Charities which use the marketing consent wording provided by an NCVO working group are likely to get below average levels of donors opting in to receive charity communications, amid claims that the statement is “confusing and disturbing”.
The example statement on consent was issued by NCVO as part of its work on opt-in fundraising published in September. Although the wording was for guidance only, it is understood that many charities have simply cut and pasted it into their privacy statements.
According to fast.Map, which interviewed 749 UK adults online in October, the aggregate survey responses were assigned an index score of 71, with the index average being 100. It concluded that the “NCVO example statement is likely to generate consent levels that are below average for a statement of this nature (i.e. opt-in)”.
Respondents found some of the wording of the example statement “confusing and disturbing”, and said it was packed with fundraising jargon – highlighting phrases such as ‘profiling’, ‘targeting’ and ‘authorised agents’.
Survey respondents were also critical of the example statement for using “generic, dry and uninspiring”. The survey found that while “technically, many donor’s concerns have been expressed, respondents are not reassured”, and while “words are used to explain and reassure, it is likely that the choice of technical language is putting them [donors] off”.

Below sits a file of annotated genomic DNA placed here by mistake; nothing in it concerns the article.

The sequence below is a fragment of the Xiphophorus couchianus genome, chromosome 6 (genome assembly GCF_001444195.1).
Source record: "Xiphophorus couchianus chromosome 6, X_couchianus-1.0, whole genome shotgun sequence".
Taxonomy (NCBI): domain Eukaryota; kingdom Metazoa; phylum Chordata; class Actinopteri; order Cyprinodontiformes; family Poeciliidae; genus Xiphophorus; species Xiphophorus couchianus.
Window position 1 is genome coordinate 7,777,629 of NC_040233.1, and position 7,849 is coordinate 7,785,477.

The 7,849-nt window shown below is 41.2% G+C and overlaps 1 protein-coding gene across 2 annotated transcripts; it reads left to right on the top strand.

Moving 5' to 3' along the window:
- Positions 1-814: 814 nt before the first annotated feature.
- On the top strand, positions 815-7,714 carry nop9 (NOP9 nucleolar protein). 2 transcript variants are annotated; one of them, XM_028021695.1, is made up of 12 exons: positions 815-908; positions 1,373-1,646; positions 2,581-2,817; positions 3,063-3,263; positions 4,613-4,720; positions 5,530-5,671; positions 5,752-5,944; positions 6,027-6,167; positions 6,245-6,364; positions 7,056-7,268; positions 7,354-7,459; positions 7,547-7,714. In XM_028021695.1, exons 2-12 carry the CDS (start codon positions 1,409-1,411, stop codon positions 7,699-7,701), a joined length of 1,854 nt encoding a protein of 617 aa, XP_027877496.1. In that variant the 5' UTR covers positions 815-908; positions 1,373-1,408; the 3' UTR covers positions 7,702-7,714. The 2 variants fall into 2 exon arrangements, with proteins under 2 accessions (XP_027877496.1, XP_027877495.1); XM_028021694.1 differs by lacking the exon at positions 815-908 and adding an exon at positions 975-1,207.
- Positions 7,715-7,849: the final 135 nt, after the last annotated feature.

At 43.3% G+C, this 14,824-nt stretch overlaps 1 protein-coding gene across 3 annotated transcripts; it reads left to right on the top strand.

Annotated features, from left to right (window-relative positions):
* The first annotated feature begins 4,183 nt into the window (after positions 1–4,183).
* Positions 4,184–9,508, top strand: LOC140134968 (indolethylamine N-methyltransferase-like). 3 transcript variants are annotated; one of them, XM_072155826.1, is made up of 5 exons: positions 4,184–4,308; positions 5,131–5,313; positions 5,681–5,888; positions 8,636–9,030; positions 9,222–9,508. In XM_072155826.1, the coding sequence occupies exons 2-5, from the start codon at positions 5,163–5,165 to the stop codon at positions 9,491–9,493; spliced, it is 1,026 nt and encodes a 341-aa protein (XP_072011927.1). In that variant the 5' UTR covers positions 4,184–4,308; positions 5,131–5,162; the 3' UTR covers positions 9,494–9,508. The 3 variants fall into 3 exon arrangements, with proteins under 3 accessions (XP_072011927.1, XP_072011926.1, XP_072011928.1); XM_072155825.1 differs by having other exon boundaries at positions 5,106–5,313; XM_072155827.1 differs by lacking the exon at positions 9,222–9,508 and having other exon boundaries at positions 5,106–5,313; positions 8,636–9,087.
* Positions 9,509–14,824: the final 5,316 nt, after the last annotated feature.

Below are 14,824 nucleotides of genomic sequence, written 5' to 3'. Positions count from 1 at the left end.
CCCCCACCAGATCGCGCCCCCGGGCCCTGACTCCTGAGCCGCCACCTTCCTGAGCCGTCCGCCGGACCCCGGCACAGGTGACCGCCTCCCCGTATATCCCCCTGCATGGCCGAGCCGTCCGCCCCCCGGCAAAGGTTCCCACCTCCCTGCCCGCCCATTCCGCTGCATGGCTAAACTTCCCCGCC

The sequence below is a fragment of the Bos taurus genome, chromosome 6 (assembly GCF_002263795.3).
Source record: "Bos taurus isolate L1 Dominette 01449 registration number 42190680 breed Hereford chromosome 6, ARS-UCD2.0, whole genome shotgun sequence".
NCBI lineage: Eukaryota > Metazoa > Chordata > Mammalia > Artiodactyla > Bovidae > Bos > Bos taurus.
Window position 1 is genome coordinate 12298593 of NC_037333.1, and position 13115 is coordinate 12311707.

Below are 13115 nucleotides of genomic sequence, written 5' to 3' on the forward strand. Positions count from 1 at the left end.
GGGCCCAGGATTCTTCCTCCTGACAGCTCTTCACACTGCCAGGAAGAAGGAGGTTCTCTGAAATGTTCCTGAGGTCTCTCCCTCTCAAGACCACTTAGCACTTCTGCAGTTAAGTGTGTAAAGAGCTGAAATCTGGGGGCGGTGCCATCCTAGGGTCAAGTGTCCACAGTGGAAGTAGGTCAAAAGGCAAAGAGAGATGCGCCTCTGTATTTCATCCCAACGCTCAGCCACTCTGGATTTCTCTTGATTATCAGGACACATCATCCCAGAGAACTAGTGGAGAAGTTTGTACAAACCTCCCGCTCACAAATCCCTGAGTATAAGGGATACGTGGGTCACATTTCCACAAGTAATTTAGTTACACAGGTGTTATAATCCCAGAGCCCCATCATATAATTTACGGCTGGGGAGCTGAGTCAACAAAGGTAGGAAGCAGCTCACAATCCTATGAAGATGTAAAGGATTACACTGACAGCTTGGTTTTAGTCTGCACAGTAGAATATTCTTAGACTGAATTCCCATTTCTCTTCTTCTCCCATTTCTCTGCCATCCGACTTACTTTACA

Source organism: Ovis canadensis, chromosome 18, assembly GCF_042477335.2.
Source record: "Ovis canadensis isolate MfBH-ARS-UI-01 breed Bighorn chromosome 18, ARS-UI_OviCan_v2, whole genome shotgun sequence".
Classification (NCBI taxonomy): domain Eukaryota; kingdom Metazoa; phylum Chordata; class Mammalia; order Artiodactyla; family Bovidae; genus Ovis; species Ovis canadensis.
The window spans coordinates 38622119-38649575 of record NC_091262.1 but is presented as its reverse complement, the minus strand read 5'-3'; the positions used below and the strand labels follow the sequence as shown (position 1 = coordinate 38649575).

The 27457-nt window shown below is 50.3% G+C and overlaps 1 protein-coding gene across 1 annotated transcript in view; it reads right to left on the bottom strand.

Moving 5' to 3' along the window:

David Cole, managing director of fast.Map, said: “I applaud attempts to articulate standards in a complex area, but I am deeply worried charities, large and small, will run with a standardised set of words simply because it’s the easiest option.
“The use of generic uninspiring language is a turn-off to donors and will not achieve the outcome charities want; namely consenting donors that are motivated to support. There are emerging leaders in this field that are embracing the marketing of consent.”
A spokesman from NCVO told Civil Society magazine that the examples “are for illustrative purposes and shouldn’t be used as templates”.
“We said that each charity should implement them in a way that reflects their audience. We knew that fundraisers would be the experts at finding ways to provide the clarity that the best practice guidelines recommend in the most effective way for their donors. It’s crucial for the long term of fundraising that we maintain the public’s trust in how charities use their data.”
Decision Marketing readers can get a free copy of the fast.MAP guide (normal price is £50), which provides a full critique of the NCVO statement as well as strategies to use when constructing consent statements at the fast.Map website > Decision Marketing download code CON102
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